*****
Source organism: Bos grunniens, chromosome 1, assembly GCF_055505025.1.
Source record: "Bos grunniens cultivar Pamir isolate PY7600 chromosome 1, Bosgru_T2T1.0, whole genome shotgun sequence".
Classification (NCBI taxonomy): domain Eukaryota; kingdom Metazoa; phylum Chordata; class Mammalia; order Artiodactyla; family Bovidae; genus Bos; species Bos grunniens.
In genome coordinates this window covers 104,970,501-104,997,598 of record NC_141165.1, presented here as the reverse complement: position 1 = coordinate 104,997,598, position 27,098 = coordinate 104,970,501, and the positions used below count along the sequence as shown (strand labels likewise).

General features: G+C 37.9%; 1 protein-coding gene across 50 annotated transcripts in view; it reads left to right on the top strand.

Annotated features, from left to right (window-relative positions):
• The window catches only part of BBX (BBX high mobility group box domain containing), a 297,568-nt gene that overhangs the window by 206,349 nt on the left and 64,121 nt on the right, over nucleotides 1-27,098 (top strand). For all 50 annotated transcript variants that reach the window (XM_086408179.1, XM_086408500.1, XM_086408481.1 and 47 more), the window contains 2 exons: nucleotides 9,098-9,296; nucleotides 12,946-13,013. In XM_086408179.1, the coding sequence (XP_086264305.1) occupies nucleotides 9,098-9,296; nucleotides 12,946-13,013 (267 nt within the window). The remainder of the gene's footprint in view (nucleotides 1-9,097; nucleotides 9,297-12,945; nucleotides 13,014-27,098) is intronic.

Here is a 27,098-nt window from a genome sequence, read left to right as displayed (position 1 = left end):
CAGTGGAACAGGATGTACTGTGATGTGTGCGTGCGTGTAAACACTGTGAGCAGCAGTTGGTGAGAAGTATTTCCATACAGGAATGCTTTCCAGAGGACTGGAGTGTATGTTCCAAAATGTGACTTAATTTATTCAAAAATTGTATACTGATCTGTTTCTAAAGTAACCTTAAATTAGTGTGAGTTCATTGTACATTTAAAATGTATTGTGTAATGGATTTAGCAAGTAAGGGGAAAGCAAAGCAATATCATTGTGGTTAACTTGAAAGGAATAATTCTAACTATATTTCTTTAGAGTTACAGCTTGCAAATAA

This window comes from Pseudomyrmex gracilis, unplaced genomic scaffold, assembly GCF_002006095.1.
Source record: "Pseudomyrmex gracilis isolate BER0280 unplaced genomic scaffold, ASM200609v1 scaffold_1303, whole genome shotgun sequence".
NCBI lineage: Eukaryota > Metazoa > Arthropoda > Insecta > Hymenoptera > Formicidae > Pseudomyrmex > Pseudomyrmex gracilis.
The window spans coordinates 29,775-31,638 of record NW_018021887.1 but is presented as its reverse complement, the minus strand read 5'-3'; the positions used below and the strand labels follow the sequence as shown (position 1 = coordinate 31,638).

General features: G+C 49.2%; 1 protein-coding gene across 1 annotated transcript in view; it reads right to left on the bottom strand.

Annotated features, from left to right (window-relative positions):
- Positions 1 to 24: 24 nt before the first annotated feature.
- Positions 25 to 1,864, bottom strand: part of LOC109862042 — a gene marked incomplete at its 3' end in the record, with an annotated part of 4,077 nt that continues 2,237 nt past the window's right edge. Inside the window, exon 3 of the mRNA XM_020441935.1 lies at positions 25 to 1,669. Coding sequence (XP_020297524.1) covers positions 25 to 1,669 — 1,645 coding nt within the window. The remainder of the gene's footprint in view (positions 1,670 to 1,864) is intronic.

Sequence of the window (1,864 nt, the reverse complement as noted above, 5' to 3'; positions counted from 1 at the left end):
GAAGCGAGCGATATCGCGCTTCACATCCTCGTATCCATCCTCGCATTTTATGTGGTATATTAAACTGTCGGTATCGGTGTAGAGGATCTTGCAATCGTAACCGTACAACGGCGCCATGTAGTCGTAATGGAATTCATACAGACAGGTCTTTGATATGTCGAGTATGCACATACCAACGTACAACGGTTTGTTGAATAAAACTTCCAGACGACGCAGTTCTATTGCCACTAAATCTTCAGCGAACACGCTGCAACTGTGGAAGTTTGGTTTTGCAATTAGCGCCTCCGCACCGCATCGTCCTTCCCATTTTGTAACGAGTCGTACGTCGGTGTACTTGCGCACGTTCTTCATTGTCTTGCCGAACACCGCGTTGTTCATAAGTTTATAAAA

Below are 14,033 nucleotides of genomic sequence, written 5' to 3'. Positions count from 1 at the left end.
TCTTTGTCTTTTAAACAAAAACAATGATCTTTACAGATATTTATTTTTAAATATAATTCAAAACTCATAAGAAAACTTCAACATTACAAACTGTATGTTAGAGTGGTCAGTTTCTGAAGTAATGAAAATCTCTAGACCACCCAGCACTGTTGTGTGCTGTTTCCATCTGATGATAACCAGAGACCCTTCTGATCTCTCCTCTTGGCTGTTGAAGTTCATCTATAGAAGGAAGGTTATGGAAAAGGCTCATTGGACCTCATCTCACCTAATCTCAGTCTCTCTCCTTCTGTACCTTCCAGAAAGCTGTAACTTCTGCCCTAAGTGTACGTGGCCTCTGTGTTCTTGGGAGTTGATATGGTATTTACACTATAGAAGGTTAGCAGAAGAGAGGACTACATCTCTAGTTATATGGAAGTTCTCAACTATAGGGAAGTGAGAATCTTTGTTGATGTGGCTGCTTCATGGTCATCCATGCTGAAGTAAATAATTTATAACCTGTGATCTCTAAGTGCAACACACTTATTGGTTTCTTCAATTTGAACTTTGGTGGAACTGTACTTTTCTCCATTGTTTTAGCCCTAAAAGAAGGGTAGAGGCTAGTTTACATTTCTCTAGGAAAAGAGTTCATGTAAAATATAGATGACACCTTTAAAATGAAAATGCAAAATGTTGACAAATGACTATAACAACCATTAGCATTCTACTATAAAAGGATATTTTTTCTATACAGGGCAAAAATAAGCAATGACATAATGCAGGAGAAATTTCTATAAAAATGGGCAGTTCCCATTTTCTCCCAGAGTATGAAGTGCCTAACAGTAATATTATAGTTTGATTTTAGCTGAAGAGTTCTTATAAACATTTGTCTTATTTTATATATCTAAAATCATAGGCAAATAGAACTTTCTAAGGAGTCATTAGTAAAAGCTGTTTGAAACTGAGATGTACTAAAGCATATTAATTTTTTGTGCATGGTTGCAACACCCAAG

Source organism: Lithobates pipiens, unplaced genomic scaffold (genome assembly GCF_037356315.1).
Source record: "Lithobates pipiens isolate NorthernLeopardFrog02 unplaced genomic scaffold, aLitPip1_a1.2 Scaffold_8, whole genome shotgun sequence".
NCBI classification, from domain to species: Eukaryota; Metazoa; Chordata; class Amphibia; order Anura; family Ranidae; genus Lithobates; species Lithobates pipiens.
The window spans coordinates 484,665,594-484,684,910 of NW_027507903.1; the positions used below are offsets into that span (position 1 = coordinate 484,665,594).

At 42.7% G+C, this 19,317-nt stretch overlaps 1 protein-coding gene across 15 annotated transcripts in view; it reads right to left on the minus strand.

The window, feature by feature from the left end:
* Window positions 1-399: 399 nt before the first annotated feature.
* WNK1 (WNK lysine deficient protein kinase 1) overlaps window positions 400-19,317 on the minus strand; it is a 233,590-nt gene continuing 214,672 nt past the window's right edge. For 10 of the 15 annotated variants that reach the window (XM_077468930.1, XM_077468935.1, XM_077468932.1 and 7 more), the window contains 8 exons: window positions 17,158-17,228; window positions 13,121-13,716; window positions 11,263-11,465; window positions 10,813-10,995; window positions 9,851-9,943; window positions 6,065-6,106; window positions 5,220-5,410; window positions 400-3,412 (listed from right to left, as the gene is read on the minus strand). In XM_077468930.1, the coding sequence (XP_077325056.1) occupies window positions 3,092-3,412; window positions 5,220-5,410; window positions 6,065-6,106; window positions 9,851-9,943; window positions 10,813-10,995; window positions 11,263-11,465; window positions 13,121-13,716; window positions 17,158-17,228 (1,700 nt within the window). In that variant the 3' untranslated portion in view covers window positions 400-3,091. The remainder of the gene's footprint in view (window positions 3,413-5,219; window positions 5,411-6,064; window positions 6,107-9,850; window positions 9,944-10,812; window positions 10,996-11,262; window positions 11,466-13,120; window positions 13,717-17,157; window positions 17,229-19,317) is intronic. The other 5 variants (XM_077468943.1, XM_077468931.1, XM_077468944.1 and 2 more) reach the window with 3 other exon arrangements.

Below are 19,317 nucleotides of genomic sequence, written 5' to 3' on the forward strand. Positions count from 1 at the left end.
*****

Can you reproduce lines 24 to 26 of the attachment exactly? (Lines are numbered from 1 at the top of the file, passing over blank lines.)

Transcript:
NCBI classification, from domain to species: Eukaryota; Metazoa; Chordata; class Amphibia; order Anura; family Ranidae; genus Lithobates; species Lithobates pipiens.
The window spans coordinates 484,665,594-484,684,910 of NW_027507903.1; the positions used below are offsets into that span (position 1 = coordinate 484,665,594).

At 42.7% G+C, this 19,317-nt stretch overlaps 1 protein-coding gene across 15 annotated transcripts in view; it reads right to left on the minus strand.